Read recent commentaries about drug-cost issues.
President Trump’s meeting Tuesday with pharmaceutical executives was a theatrical display of chumminess in which all the parties seemed to share deep regret over high and soaring drug prices. It also was a one-stop shop of misconceptions and misinformation about the causes of high drug prices, and therefore a mishmash of solutions, most of which are a lot more complicated than Trump thinks, some of which won’t work, and some of which are disguised handouts to the drug industry.
Donald Trump has a chance to rally his core supporters as well as left-wing Democrats by wrapping himself in the populist flag to take on the powerful drug industry. He vows to keep a campaign pledge to push legislation allowing Medicare to negotiate prescription drug prices, a practice now prohibited by law. Proponents say this would reduce drug prices and Medicare costs for the federal government. Medicare pays for about 29 percent of prescription drugs in the U.S. and would have considerable leverage.
The problem of rising drug costs is not lost on President Donald Trump. He has been aggressive about singling out pharmaceutical companies for “getting away with murder” with their “astronomical” prices. And he’s campaigned on a pledge to bring costs down. … The problem with that last move, as experts have noted, is that it could actually make drugs more expensive, not less.Trump’s precise plans for pharma are more confusing than clarifying at this point. But as he moves forward, if he really wants to make medicines more affordable for Americans, he should focus on these three things.
President Trump recently pledged to let federal officials negotiate the prices of drugs covered under Medicare. He claims this will save taxpayers billions of dollars. Nobody doubts that Trump and his team are shrewd negotiators. But the sorts of “negotiations” that Trump refers to have nothing in common with haggling over a real estate deal. Instead, the action that Trump has proposed — repealing the non-interference clause, originally drafted by Democratic Senators Ted Kennedy and Tom Daschle — would result in Medicare drug prices going up and patient choice going down.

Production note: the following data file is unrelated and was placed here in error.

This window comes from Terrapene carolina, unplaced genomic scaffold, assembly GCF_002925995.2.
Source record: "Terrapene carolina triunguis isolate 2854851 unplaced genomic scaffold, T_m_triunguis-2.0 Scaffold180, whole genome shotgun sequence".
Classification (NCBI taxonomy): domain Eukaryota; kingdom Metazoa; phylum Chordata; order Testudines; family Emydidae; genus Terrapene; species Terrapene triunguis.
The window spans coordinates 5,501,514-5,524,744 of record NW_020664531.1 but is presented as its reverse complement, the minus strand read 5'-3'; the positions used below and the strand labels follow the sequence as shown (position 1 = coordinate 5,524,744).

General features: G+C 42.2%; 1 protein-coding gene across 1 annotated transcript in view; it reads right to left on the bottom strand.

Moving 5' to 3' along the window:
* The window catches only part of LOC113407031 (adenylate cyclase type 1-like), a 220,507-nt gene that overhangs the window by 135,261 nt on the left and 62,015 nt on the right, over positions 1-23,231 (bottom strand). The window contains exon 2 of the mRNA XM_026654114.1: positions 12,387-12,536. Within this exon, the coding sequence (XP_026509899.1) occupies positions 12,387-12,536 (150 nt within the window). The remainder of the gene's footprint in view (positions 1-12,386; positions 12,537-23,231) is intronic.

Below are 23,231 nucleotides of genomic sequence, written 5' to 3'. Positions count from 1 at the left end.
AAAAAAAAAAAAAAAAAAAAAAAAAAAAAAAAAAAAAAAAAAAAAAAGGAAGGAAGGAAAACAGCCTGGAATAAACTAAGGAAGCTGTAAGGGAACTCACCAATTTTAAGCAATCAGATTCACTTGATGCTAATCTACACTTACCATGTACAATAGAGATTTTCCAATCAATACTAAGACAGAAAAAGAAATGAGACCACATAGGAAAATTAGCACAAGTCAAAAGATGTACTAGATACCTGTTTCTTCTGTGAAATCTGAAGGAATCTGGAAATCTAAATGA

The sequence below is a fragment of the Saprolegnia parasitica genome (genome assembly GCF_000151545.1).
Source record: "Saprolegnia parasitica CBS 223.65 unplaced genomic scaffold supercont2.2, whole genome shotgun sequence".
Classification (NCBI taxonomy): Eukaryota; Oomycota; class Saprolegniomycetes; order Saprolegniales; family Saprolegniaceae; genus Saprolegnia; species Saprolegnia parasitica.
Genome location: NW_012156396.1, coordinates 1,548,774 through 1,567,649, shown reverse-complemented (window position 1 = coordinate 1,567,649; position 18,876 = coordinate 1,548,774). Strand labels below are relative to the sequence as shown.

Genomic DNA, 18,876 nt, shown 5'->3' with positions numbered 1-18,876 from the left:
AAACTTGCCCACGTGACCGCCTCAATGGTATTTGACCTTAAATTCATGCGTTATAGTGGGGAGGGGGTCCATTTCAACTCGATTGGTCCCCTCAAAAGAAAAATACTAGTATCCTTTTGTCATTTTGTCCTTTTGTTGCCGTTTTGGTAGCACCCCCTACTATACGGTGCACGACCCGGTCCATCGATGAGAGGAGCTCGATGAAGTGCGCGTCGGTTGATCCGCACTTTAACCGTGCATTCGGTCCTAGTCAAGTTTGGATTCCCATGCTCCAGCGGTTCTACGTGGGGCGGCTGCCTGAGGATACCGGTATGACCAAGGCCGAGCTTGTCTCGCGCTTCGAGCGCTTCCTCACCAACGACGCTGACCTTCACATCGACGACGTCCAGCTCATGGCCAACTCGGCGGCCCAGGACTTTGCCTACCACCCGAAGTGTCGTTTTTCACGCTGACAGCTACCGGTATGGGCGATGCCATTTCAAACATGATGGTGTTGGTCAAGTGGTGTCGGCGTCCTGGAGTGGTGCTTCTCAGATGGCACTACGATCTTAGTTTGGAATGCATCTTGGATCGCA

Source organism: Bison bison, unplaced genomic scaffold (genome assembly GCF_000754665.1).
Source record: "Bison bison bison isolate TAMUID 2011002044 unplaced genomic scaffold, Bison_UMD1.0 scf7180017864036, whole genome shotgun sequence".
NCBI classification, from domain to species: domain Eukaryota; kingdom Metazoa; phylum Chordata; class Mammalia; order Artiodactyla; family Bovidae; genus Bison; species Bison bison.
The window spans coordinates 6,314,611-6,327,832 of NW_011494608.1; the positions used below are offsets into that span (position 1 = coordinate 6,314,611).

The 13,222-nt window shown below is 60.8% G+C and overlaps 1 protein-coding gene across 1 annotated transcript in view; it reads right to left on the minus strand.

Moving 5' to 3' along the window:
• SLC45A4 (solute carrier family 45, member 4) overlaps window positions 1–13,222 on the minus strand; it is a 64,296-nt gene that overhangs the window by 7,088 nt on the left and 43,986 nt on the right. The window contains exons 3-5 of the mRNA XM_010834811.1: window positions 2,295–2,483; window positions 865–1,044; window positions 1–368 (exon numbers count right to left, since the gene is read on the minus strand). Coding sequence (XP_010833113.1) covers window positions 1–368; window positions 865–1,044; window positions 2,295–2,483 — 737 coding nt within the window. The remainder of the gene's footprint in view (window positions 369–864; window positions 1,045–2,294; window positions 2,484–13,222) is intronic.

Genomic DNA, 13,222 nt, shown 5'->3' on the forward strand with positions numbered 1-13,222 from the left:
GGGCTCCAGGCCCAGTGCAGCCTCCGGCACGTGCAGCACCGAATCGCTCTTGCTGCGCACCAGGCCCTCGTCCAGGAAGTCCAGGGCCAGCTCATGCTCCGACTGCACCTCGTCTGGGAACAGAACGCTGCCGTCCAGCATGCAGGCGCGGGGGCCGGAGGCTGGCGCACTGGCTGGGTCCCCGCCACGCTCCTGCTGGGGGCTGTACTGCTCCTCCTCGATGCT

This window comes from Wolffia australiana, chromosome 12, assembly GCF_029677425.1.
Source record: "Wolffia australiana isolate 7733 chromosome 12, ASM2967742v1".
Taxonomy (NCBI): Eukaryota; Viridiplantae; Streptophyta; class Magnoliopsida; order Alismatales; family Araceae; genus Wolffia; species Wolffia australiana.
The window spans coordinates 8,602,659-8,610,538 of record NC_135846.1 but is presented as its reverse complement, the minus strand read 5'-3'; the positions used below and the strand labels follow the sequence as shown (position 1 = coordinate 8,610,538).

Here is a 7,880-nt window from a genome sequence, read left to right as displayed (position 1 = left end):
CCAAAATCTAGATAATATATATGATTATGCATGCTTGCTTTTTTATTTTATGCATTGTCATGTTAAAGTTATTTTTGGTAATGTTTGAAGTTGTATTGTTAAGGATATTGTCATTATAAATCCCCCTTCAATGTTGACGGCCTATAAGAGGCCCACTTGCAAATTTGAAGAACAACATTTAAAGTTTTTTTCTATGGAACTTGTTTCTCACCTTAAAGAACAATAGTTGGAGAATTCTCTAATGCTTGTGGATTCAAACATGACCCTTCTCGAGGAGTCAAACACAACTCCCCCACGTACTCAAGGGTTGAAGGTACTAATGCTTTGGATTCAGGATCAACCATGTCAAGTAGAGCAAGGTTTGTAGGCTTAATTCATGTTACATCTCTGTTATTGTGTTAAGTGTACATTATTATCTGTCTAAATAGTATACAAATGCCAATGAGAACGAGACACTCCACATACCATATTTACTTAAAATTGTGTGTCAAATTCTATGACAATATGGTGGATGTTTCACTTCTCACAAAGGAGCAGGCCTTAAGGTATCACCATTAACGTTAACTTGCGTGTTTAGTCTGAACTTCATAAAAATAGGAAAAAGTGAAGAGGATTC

Although industry lobbyists have tried to paint Shkreli as “not us,” some of his jabs, cringe-worthy though they may be, are on target. Shkreli has called attention to the hypocrisy in his vilification, calling out companies that pulled back from selling drugs to his company only to raise the price by 400 percent overnight, as well as companies whose entire annual increases in revenue came from boosting prices instead of launching new products.
Full and fair disclosure is at the heart of our nation’s securities laws. So red flags fly when a company is silent on facts of interest to investors. That investing truth came to mind a little over a week ago, when the pharmaceutical giant Mallinckrodt Pharmaceuticals settled a yearslong investigation by the Federal Trade Commission. In the Jan. 18 complaint, the commission contended that Mallinckrodt and its Questcor subsidiary had engaged in anti-competitive behavior by acquiring the rival drug to their costly H. P. Acthar Gel — which goes for $38,000 a vial — and keeping it off the market to protect their profits.
Pfizer Inc. did the second-biggest biotech deal of 2016, a $14 billion take-out Medivation, after the Treasury Department slapped it away from the biggest merger in pharma history. After all that, you might think Pfizer would be done with M&A for a bit. Unlikely. The company on Tuesday reported fourth-quarter earnings and 2017 revenue guidance that missed forecasts. With a weak late-stage pipeline and outsize dependence on older drugs, Pfizer has more buying to do if it wants its pharmaceutical sales to grow.
Less than a year ago, Bristol-Myers Squibb Co. was the fourth-largest biopharma company in the U.S. with a premier cancer drug asset and the potential to go out and buy just about anything. But after setbacks to its immune-boosting cancer drug Opdivo that have drastically limited its growth potential, the company on Thursday was forced to cut its 2017 earnings guidance and now expects sluggish growth in the year to come. Technical difficulties that interrupted the company’s earnings call for several minutes were probably the most enjoyable part of the day for executives as analysts grilled them about the company’s strategy. Shares dropped more than 5 percent to their lowest point since 2014.
If you’ve got bad news to deliver, it’s always better to do it all at once, rather than parcel it out. Earlier this year, for example, Teva Pharmaceutical Industries Ltd. cut its 2017 revenue guidance by $1.5 billion due to underperformance of its flagship generics business. That guidance, however, did not include generic competition for the most important form of its best-selling multiple sclerosis drug Copaxone.